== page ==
U.S. Consumer Product Safety Commission
When using an electrical device like a sunless system at home or in your
business, certain basic steps should be followed to help eliminate possible
electrical shock. Electrical receptacle outlets in walls and floors may
present shock and electrical fire hazards to users. The U.S. Consumer
Product Safety Commission (CPSC) estimates that 3,900 injuries associated
with electrical receptacle outlets are treated in hospital emergency rooms
each year. CPSC estimates that electric receptacles are involved in 5,300
fires annually which claim 40 lives and injure 110 consumers.
Older homes and businesses may have receptacles that are damaged or which,
otherwise, may have deteriorated over the years. In one case of a damaged
receptacle, a woman suffered severe burns to her hand as she was plugging
in a floor lamp. Part of the plastic faceplate of the outlet had broken
away, allowing the prongs of the plug to bridge from the electrical contacts
to the grounded strap, resulting in intense electrical arcing.
Outlets also deteriorate from repeated use, from plugging-in and unplugging
appliances as is often done in kitchens and bathrooms. As a result, when
plugs fit loosely into receptacles, especially the two-prong ungrounded
type, they may slip partially or completely out of the receptacle with
only slight movement of the attached cord. Receptacles in this condition
may overheat and pose a serious fire hazard; if covered by a curtain or
drape, the fire hazard is even greater.
Only a qualified person should replace deteriorated and damaged receptacles
and, when necessary or required by law, upgrade electrical systems to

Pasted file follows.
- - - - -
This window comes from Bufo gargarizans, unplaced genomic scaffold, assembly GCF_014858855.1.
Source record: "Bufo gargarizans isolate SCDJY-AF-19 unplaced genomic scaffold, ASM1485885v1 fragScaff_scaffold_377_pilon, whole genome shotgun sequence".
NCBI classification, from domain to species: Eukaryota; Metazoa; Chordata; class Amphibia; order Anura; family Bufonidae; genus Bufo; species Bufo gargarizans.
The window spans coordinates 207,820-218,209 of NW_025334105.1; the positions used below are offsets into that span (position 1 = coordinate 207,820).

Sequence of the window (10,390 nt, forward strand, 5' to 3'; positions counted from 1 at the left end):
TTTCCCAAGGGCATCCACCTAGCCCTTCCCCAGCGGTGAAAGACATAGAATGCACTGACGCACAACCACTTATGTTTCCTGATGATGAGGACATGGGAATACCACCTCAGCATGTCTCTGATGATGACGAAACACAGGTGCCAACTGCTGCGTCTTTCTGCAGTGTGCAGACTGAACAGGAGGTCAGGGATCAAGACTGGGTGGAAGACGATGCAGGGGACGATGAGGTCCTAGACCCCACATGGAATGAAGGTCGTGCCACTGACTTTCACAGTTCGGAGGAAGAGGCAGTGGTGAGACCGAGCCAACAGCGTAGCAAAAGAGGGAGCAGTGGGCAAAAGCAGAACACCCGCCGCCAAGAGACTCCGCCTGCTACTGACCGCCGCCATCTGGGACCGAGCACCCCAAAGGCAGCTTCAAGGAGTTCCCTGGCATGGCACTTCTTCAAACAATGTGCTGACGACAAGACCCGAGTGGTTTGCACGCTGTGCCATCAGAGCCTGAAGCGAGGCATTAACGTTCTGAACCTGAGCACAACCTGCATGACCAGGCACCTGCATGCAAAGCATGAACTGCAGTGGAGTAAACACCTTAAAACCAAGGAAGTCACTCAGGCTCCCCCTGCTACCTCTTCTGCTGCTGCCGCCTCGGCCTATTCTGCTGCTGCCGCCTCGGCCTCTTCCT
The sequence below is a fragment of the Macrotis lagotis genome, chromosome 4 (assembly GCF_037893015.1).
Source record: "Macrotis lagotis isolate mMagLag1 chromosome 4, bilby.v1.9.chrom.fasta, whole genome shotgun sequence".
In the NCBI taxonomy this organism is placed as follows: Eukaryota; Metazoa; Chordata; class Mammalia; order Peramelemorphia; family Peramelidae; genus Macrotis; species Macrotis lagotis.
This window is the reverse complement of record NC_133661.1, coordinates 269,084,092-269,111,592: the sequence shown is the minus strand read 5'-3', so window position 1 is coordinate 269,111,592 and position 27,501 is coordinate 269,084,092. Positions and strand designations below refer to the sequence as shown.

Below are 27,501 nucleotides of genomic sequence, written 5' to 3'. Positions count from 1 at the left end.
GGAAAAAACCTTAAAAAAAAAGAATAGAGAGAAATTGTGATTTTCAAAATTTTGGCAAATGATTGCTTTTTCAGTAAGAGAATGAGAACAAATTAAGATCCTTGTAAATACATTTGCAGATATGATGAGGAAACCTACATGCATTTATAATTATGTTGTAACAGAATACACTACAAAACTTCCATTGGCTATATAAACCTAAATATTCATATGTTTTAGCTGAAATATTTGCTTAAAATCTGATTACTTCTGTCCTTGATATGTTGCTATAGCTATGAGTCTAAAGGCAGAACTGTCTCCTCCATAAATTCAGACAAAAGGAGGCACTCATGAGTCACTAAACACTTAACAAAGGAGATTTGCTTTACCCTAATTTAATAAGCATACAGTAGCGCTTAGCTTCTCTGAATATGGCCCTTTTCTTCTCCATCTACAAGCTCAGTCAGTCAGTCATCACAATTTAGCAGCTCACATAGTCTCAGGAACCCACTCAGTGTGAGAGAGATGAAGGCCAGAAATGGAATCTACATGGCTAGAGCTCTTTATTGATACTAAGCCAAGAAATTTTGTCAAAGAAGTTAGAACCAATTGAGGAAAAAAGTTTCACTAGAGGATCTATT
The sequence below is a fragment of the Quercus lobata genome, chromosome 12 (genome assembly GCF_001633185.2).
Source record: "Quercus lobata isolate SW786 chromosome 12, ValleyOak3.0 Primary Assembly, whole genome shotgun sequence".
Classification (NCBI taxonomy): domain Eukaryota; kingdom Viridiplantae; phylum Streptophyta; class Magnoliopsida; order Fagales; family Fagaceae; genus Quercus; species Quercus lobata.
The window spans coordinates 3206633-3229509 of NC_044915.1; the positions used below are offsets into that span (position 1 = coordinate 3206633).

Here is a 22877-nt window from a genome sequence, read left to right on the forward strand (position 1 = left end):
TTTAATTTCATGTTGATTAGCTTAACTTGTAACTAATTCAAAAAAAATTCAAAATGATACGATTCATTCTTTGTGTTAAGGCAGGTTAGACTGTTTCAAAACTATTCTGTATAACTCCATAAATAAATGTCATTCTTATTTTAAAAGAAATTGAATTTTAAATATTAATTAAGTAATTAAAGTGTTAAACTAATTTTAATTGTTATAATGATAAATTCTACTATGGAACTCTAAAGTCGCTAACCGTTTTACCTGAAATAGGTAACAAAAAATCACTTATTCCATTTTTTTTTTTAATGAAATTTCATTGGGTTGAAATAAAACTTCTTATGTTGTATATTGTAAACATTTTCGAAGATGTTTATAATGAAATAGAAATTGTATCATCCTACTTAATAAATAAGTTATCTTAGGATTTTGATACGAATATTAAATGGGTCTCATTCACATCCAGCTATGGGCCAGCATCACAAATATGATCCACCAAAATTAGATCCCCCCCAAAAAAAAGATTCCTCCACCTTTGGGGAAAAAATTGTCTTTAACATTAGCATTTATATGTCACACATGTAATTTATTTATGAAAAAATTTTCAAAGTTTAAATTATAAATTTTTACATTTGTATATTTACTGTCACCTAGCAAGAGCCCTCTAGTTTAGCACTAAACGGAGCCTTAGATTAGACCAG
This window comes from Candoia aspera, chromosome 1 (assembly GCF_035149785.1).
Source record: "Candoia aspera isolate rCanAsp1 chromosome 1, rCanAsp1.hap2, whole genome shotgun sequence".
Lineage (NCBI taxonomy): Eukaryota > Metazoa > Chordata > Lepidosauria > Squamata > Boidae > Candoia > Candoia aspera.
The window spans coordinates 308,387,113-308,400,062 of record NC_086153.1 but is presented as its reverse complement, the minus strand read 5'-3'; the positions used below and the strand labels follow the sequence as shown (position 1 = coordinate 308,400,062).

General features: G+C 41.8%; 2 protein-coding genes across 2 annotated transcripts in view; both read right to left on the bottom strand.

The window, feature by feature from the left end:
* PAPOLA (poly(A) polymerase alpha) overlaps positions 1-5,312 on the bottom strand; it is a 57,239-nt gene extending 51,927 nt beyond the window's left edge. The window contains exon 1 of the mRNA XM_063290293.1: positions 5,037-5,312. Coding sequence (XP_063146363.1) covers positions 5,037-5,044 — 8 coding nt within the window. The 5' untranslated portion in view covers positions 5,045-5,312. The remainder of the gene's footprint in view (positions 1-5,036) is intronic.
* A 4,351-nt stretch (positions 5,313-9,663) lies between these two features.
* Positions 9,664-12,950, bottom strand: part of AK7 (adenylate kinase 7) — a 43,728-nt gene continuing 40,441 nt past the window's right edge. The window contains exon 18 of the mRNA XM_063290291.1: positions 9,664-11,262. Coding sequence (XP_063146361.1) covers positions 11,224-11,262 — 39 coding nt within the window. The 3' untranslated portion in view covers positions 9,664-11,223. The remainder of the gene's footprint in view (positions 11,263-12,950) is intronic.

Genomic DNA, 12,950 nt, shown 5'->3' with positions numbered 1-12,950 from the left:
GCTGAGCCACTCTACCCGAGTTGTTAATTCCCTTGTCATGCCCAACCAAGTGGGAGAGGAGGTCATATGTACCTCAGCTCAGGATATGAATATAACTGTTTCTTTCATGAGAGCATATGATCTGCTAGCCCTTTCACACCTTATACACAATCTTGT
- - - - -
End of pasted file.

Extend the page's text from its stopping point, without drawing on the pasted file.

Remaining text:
present safety standards. The simplest and most effective method to protect
against electrocution is through the installation of ground- fault circuit
interrupters (GFCIs) (as shown in FIGURE 3).
method of protection in the home or work place is to install 3-wire receptacles
that will accept either 2- or 3-prong plugs (as shown in FIGURE 2). This
method, however, requires a grounding conductor that may or may not be
available in the outlet box. The least acceptable method is installing
another 2-wire receptacle that requires the use of an adapter for accepting
3-wire plugs. Even though the tab on the adapter may be properly connected
to the cover-plate screw, the grounding path may not be adequate to protect
against ground faults.
What To Look Out For
Outlets with poor internal contacts or loose wire terminals may become
overheated and emit sparks. Even a receptacle with nothing plugged into
it may run hot if it is passing current through to other outlets on the
same circuit. To prevent damage to receptacles, appliances like sunless
spray systems should be switched-off before unplugging from a receptacle.
- Have a qualified electrician replace damaged receptacles or those
which feel hot, emit smoke or sparks, those with loose fitting plugs
or those where plugged-in lamps flicker or fail to light.
- Do not unplug a sunless system by pulling on the cord at an angle.
The brittle plastic face of the wall receptacle may crack and break
away, leaving live parts of the receptacle exposed.
- To protect young children, parents should consider some precautions:
- Insert plastic safety caps into unused outlets within reach of young
- Be sure that plugs are inserted completely into receptacles so that
no part of the prongs are exposed.
The U.S. Consumer Product Safety Commission protects the public from
the unreasonable risk of injury or death from 15,000 types of consumer
products under the agency's jurisdiction. To report a dangerous product
or a product-related injury, you can call CPSC's hotline at (800) 638-2772
or send the information to email@example.com.
Consumers can obtain additional information from CPSC's web site at firstname.lastname@example.org.